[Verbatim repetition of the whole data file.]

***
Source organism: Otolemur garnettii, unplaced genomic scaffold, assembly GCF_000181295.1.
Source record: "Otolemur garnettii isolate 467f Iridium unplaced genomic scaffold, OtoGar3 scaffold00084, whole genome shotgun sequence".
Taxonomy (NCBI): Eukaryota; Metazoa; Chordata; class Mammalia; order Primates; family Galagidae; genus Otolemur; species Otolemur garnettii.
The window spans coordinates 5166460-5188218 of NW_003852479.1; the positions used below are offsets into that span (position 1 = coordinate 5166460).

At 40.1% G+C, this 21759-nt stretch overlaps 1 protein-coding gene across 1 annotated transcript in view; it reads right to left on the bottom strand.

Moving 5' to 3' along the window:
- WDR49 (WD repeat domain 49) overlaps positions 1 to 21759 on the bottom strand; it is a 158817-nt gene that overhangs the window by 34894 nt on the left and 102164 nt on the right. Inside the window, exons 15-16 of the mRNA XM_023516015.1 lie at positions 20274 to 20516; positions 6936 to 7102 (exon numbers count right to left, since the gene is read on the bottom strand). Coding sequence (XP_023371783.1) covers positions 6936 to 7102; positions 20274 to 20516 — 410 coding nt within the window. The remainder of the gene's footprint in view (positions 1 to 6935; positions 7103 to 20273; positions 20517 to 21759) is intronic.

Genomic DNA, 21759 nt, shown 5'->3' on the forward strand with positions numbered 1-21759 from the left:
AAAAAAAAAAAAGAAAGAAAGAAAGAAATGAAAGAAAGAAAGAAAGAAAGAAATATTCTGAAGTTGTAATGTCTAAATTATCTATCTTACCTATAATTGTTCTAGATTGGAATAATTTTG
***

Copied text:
Source organism: Otolemur garnettii, unplaced genomic scaffold, assembly GCF_000181295.1.
Source record: "Otolemur garnettii isolate 467f Iridium unplaced genomic scaffold, OtoGar3 scaffold00084, whole genome shotgun sequence".
Taxonomy (NCBI): Eukaryota; Metazoa; Chordata; class Mammalia; order Primates; family Galagidae; genus Otolemur; species Otolemur garnettii.
The window spans coordinates 5166460-5188218 of NW_003852479.1; the positions used below are offsets into that span (position 1 = coordinate 5166460).

At 40.1% G+C, this 21759-nt stretch overlaps 1 protein-coding gene across 1 annotated transcript in view; it reads right to left on the bottom strand.

Moving 5' to 3' along the window:
- WDR49 (WD repeat domain 49) overlaps positions 1 to 21759 on the bottom strand; it is a 158817-nt gene that overhangs the window by 34894 nt on the left and 102164 nt on the right. Inside the window, exons 15-16 of the mRNA XM_023516015.1 lie at positions 20274 to 20516; positions 6936 to 7102 (exon numbers count right to left, since the gene is read on the bottom strand). Coding sequence (XP_023371783.1) covers positions 6936 to 7102; positions 20274 to 20516 — 410 coding nt within the window. The remainder of the gene's footprint in view (positions 1 to 6935; positions 7103 to 20273; positions 20517 to 21759) is intronic.

Genomic DNA, 21759 nt, shown 5'->3' on the forward strand with positions numbered 1-21759 from the left:
AAAAAAAAAAAAGAAAGAAAGAAAGAAATGAAAGAAAGAAAGAAAGAAAGAAATATTCTGAAGTTGTAATGTCTAAATTATCTATCTTACCTATAATTGTTCTAGATTGGAATAATTTTG